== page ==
Day 131: Watching the Eclipse in Leadore

We woke up early with intent on leaving before 8:00AM with Wire Rims. Today was the day of the complete solar eclipse over the United States. We heard Liam and Kate wake up and knew that if they got out of their tent and talked to us, there would be no way we would make it to trail until later that day. 

We woke up before sunrise in an attempt to get out of Leadore for the solar eclipse. We heard the crinkling of Wire Rims packing up his cuban fiber LightHeart gear tent and knew that it was definitely time for us to wake up and get out of our tent. The morning was cold, but we started to see the light of the sun. We had still not made up our minds on which route to take. We wanted to hike the trail, but with air quality getting much worse and knowing that the majority of the current wildfires were just ahead of us on trail, we seriously considered the alternate route that a dozen hikers had taken just a couple days before us. We packed up our bags with thirty minutes to spare before Sam would be heading up the pass. We then heard the faint noises of Liam and Kate waking up. 

“Garbelly and Critter, “ Liam called.

Sure enough we knew we would again be eating breakfast at the Silver Dollar. We talked our plan over with Liam and Kate and decided on staying in town for the eclipse and then heading up the pass and walking towards Anaconda.

When we walked in we were greeted by the always excited and confused Becky.


“Why are you still here.... never mind, what do you want to eat? Most of the hikers eat the deep fried French Toast. It’s not on the menu. You haven’t eaten that yet,” she rattled.

Deep fried French toast it was. Liam and Kate ordered and then we continued to sit for a good hour before she reappeared from the kitchen.

“What do you want to eat?” she asked.

At this point we were used to her normal scattered demeanor. We reordered the French toast, mistakenly ordering one plate each. We then sat and talked for the next thirty minutes in the otherwise silent restaurant.


Becky was not planning on going outside for the eclipse simply because she had yet to hear about the eclipse. We told her we had an extra pair of eclipse glasses and she agreed to come out and look at it when it happened. We all gathered outside around a picnic table and watched the sky for any signs of what was to come. After about 45 minutes passed the sky begin to enter a very strange dusky light. The already quiet town of Leadore somehow got quieter and more still.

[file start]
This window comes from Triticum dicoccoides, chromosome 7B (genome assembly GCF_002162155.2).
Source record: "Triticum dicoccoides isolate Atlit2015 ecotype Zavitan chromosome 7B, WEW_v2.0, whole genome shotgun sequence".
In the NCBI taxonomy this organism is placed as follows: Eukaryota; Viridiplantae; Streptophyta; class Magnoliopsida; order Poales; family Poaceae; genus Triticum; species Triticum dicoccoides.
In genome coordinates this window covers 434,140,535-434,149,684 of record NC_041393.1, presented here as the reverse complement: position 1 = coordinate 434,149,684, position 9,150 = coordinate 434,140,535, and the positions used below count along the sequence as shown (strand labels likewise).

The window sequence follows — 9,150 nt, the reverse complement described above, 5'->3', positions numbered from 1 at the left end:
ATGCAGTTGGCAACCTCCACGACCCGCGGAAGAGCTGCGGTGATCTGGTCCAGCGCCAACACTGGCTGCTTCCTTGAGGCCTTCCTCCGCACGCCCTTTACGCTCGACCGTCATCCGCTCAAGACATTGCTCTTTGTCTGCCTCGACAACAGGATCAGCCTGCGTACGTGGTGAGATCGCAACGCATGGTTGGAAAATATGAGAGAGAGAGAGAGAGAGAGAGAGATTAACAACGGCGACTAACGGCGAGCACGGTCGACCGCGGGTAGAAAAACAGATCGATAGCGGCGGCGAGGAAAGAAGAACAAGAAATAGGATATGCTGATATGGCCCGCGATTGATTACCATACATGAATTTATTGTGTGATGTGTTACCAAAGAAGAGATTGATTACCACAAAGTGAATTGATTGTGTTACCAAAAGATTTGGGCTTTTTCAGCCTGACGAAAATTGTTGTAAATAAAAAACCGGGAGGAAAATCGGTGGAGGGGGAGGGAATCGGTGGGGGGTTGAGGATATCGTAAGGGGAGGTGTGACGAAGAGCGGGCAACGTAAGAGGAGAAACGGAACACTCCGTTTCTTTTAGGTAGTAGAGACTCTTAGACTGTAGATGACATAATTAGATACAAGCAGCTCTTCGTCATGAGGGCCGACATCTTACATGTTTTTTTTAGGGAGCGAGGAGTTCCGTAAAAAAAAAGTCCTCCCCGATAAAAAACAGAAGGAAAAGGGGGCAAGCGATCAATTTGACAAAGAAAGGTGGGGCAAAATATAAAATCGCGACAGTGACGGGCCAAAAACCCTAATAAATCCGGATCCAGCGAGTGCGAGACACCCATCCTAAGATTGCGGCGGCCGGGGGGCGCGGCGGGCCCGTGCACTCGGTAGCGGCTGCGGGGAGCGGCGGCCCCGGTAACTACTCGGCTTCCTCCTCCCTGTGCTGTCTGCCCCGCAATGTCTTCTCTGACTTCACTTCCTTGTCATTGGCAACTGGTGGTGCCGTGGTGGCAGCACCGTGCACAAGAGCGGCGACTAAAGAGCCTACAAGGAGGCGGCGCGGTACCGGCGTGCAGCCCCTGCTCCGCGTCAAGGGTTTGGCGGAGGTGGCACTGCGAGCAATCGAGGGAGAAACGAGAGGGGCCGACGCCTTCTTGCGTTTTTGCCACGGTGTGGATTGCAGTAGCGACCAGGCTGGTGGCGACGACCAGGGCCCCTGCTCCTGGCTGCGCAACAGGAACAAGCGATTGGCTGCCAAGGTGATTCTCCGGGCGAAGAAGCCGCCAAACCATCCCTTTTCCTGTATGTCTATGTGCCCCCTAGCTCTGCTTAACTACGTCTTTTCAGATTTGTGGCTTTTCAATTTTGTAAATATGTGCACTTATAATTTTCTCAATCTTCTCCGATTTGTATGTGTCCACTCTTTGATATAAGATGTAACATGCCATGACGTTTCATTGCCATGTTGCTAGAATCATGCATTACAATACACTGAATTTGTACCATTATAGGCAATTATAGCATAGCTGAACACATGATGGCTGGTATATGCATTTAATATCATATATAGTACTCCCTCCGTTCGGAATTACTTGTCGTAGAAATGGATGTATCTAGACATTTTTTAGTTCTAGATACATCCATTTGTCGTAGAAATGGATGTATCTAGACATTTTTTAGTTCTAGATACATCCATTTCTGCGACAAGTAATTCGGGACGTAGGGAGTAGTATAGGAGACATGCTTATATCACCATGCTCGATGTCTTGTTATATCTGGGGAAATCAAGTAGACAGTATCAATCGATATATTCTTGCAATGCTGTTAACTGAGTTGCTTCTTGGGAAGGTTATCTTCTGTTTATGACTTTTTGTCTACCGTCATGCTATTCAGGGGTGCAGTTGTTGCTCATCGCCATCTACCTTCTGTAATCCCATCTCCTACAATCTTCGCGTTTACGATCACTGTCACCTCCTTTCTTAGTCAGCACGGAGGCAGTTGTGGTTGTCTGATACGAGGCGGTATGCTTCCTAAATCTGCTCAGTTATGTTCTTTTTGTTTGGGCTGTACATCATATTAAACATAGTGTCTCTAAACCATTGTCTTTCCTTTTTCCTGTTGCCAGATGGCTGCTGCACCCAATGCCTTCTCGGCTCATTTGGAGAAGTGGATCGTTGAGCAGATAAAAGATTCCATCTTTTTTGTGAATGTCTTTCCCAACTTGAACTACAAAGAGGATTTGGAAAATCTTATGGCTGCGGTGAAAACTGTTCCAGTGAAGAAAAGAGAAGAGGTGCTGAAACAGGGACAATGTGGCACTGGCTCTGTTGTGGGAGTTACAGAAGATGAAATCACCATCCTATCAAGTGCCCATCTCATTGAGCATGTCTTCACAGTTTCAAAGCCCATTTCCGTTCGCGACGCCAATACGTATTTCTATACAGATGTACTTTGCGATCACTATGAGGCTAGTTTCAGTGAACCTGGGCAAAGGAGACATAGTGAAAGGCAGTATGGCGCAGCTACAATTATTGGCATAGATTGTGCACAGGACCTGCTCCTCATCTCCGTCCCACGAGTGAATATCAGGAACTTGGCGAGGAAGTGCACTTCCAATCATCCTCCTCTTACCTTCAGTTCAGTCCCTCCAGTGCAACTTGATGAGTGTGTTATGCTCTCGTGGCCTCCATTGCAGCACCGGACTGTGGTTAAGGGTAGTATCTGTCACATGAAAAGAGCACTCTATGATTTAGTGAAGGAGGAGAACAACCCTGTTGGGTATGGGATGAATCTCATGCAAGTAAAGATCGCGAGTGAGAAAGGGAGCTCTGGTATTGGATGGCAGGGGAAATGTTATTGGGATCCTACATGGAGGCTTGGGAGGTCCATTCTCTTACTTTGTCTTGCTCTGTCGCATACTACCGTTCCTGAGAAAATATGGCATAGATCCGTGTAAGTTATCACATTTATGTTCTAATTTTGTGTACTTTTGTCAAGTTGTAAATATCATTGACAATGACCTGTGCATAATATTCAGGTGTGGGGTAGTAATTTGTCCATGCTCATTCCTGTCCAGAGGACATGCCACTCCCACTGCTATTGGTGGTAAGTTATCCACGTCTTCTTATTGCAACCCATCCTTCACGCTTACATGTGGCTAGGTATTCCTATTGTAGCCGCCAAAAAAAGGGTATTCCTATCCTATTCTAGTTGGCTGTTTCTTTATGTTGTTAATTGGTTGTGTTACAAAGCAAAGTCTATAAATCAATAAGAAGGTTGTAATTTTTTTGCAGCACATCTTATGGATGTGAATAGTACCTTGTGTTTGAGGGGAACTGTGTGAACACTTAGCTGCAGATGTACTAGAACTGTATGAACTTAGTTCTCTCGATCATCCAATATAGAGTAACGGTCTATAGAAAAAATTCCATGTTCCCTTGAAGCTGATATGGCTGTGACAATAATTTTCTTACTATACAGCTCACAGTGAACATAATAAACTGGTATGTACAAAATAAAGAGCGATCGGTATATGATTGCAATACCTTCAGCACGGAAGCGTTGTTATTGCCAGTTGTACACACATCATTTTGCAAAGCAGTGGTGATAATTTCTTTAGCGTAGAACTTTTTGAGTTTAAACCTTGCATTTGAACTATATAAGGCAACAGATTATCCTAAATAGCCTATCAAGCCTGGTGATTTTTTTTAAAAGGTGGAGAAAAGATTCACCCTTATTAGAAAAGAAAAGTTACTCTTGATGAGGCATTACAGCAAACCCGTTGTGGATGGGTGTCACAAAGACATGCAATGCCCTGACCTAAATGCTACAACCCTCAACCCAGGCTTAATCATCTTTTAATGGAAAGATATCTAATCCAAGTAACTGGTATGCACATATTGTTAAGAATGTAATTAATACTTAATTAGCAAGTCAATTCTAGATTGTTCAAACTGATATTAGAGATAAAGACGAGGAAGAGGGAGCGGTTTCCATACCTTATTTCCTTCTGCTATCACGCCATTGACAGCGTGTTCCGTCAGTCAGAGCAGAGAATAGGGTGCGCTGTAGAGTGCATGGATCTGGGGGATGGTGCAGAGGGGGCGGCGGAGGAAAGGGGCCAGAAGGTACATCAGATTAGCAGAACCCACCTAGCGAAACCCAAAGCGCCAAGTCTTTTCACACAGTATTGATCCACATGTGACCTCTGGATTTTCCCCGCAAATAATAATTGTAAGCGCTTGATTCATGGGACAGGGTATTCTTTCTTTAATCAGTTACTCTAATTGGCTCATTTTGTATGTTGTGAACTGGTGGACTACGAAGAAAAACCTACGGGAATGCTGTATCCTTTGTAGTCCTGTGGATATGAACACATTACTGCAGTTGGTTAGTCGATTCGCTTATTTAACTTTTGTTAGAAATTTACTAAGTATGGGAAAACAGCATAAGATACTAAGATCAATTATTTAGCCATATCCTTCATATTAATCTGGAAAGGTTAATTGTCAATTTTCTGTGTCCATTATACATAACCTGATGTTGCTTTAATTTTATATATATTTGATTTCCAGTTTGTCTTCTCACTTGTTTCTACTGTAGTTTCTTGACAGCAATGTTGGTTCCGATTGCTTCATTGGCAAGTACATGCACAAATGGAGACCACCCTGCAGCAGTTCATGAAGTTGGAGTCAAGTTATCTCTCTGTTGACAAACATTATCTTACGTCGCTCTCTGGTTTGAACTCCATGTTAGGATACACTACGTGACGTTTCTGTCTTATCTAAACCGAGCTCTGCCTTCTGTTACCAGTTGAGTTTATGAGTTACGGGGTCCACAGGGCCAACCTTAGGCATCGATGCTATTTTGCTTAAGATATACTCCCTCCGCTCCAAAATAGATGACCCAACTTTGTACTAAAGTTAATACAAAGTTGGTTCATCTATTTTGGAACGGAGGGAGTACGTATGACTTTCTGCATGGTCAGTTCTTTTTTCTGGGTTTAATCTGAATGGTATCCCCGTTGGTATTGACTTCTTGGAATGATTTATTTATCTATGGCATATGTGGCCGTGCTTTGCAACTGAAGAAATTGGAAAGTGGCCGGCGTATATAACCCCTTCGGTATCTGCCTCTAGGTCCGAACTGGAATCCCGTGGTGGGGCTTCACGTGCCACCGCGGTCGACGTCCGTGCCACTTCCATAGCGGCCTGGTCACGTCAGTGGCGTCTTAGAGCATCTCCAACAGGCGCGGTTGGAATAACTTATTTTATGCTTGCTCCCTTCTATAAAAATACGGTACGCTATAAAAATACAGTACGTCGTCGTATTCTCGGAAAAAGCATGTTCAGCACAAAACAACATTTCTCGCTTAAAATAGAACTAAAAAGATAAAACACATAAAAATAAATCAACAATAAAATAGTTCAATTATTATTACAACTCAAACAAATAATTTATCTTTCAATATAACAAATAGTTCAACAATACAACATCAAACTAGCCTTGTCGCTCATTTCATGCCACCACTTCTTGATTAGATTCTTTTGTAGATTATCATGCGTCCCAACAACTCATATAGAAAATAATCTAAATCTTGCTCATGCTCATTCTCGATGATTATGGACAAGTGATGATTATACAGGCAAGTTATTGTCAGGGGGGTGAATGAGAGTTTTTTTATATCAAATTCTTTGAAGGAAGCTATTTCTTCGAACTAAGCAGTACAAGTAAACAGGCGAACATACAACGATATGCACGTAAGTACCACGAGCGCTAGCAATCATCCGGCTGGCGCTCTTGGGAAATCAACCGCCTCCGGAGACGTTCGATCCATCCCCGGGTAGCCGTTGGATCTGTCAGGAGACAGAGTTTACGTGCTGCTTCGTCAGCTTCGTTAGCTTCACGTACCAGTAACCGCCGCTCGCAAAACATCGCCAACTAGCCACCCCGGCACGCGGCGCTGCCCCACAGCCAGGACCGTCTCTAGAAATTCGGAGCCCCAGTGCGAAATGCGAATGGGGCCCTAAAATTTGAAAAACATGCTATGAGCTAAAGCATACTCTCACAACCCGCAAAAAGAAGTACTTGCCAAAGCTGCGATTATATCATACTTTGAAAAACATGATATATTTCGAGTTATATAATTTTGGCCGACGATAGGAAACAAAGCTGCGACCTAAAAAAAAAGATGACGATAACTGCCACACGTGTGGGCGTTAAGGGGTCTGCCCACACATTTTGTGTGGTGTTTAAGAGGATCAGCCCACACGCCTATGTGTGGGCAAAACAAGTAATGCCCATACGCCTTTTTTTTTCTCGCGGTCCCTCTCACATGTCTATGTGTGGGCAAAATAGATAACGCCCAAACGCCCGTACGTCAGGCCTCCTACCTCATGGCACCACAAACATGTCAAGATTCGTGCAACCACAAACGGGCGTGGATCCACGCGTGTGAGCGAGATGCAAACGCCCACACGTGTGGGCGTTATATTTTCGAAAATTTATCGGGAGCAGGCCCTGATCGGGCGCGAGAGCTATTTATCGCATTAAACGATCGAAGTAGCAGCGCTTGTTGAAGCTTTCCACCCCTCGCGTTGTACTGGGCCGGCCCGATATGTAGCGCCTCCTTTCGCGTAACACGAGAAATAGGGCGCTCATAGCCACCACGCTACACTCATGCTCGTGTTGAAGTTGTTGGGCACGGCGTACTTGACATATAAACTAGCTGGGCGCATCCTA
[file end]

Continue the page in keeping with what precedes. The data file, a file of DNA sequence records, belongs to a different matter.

The sun became more and more dim and we looked up to see it only a sliver. Everyone became silent for the near total eclipse. It was a lot more powerful than we imagined.


Now, we had a decision to make. We had been advised by many hikers ahead to take an alternate route to Anaconda. In addition, our friend who was busy fighting fires North of us told us to do whatever it takes to hike fast through Montana before the fires get worse. It was predicted that the fires wouldn’t get any better until the first snow. The air we were breathing, and had been breathing, was a dense cloud. On the other hand, there was the CDT. Hiking high into the cloud of smoke on a stretch known for little water. So many things played into this decision; Critter's asthma, getting to Canada before the trail closed, and road walking.


We decided to follow the hikers ahead of us and take the route that would get us to the Chinese Wall in the Bob Marshall Wilderness. 


We headed up the pass and continued past the trail turnoff without stopping. In fact, we walked another 15 miles down the road before it turned into pavement and we came to our turnoff. Bloody Dick Road. Not a very inviting road, but that was our road. After walking up the road and filtering water, we found a sign for a block of public land. Perfect. A place to sleep.


We cooked dinner on an antelope filled hill and watched the sun dip beneath a horizon of smoke, reappear and then sink below the Earth’s horizon. It had been such a strange, yet phenomenal day. Once we found a flatten mound just large enough for our tent, we began setting up in the dark. Our eyes were beginning to adjust just in time to see a nighthawk swoop down in front of us before taking flight back up to the sky. We stood in wonder. It swooped again right at our eye level. We could feel the whoosh if it’s body and hear the single flap of its wings gaining height once more far beyond us our rooted feet. In this moment everything was here. Being here, filled us with happiness. In our solidarity and solitude, a distant barn light told us that we were not as alone as we usually were. A comforting and uneasy feeling. 

Cheers to the calm, clean air, 

Garbelly and Critter